SALI enhanced the capacity of 25 Media practitioners to take advocacy action: The trained Media actors organized and launched the first SRHR Media network to promote advocacy messages around the draft law and unified voice through radio presentation and article publication. The Media network also designed a media engagement tool to fact-check the growing stigma around abortion and localize advocacy messages in simple Liberian English.


  1. Advocates for the passage of the Bill must ensure that Senators fully understand the difference between the Public Health Bill and the abortion provisions of the Penal Code. This could be done through one-on-one sitting with individual Senators or a seminar with a group of senators, especially the new senate
  2. Engage the religious community with the facts about illegal abortion and make the discourse a science-based debate as opposed to a religious debate.
  3. Increase community awareness to obtain support from the general population particularly the youth (the youths constitute the majority of the population)
  4. Advocacy for the passage of the law should focus on the safety of women and girls (Not Right to a Woman’s Body Autonomy) relative to the parallel relationship between illegal abortion and maternal mortality.
  5. Engage more women at the community level to get their involvement in the advocacy—ensure that opinion leaders in the women’s community speak to the law.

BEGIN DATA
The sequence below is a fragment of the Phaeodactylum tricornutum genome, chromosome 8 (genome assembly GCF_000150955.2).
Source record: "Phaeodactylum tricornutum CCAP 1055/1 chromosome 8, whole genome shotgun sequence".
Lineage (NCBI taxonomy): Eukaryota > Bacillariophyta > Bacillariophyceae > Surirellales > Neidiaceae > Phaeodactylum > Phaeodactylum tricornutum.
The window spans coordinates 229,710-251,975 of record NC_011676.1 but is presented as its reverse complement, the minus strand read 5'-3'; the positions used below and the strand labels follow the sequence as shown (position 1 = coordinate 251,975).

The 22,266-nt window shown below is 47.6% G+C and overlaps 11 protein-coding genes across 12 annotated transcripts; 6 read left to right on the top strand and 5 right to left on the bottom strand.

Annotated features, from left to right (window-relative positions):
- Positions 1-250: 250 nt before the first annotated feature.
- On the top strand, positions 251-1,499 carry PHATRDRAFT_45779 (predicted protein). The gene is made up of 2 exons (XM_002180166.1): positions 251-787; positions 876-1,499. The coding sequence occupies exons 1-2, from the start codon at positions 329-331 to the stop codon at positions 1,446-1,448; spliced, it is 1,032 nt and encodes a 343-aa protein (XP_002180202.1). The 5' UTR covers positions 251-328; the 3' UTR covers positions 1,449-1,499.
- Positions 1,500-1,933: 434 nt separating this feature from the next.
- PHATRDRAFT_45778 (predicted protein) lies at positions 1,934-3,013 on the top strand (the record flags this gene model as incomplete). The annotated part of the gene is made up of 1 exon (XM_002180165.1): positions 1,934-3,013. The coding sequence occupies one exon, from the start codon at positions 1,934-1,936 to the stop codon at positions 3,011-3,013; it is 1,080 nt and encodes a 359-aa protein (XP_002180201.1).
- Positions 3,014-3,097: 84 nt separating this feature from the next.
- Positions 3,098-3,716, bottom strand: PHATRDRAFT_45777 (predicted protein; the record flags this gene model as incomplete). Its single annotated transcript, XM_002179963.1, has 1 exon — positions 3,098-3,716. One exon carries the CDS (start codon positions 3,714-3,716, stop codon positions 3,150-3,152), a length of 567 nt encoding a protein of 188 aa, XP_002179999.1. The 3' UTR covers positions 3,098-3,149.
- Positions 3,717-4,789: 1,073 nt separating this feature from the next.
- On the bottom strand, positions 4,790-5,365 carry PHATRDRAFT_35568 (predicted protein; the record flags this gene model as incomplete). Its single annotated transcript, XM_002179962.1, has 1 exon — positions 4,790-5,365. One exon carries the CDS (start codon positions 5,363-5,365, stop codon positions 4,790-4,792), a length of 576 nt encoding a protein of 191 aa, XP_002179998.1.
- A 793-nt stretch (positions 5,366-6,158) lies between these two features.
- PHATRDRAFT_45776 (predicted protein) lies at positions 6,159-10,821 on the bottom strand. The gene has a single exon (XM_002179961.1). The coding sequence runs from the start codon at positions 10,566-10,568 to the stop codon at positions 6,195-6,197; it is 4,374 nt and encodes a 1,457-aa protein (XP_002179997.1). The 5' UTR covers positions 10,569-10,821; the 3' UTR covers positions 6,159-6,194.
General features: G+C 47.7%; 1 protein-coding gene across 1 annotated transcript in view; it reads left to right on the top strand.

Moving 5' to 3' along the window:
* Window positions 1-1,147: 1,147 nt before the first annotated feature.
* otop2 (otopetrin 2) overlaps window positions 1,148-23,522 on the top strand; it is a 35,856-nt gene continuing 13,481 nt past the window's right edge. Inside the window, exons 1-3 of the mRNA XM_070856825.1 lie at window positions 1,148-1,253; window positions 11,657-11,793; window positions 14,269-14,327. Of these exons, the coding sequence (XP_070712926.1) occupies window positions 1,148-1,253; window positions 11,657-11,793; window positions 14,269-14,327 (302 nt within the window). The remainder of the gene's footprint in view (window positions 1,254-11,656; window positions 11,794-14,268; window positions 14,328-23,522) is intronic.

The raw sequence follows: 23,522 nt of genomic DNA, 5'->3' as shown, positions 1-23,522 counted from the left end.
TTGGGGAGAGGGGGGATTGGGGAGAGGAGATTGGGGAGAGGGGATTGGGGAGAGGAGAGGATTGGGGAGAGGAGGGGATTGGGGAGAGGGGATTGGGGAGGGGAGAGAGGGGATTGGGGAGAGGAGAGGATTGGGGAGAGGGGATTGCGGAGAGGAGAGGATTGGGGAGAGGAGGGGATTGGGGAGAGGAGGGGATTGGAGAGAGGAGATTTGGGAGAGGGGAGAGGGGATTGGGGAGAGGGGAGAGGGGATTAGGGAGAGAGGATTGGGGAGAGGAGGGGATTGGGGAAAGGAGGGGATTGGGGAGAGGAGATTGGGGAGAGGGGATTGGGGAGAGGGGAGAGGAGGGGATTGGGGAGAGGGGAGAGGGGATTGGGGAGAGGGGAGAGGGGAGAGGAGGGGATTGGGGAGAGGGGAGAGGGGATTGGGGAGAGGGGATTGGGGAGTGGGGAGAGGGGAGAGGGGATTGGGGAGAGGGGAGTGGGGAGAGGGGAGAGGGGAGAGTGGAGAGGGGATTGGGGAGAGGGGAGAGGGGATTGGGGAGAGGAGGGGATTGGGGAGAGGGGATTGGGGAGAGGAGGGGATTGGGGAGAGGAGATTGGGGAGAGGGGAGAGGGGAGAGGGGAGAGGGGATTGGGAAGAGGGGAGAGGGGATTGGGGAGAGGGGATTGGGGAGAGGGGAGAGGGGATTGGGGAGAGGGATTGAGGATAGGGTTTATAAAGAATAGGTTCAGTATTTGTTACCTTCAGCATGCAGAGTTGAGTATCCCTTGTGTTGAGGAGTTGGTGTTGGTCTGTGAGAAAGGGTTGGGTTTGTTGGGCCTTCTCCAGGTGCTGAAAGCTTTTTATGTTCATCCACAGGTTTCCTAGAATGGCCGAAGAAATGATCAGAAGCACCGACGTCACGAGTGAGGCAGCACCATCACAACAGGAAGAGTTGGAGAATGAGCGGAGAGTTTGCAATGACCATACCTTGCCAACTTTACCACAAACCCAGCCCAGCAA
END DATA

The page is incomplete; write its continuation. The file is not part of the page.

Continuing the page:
6. Obtain the Full support of the Liberia Medical Dental Council, Liberia Medical Dental Association, and the Pharmacy Board to ensure sector players speak to the Bill with one voice.
  7. Ensure that all advocates for the passage of the bill understand the Bill and what it seeks to cure.


The Public Health Bill has been lingering in the Senate for some time now; the Senate is reluctant to take the required concurrence vote because of a variety of reasons such as opposition from the religious community and inadequate understanding of the Bill by newly elected senators as described earlier. Accordingly, the advocacy has to be a concerted effort of all the institutions advocating for the draft public health law to be passed. Particularly women and health practitioners must speak in support of the Bill. Community support will allay the fear of senators who may be afraid of adverse political backlash for passing draft law. Lastly, we therefore request the Senate’s Committee on Health and Judiciary to urgently facilitate the speedy attainment of the Senate’s concurrence. Meanwhile, we solicit support from the president of Liberia, His Excellency Amb. Joseph N. Boakai as well as the involvement of all public and private actors to join us engage the Liberian Senate to pass the Revised Public Health Bill into Law. 

Signed: Titus B. Pakalah APHRC Project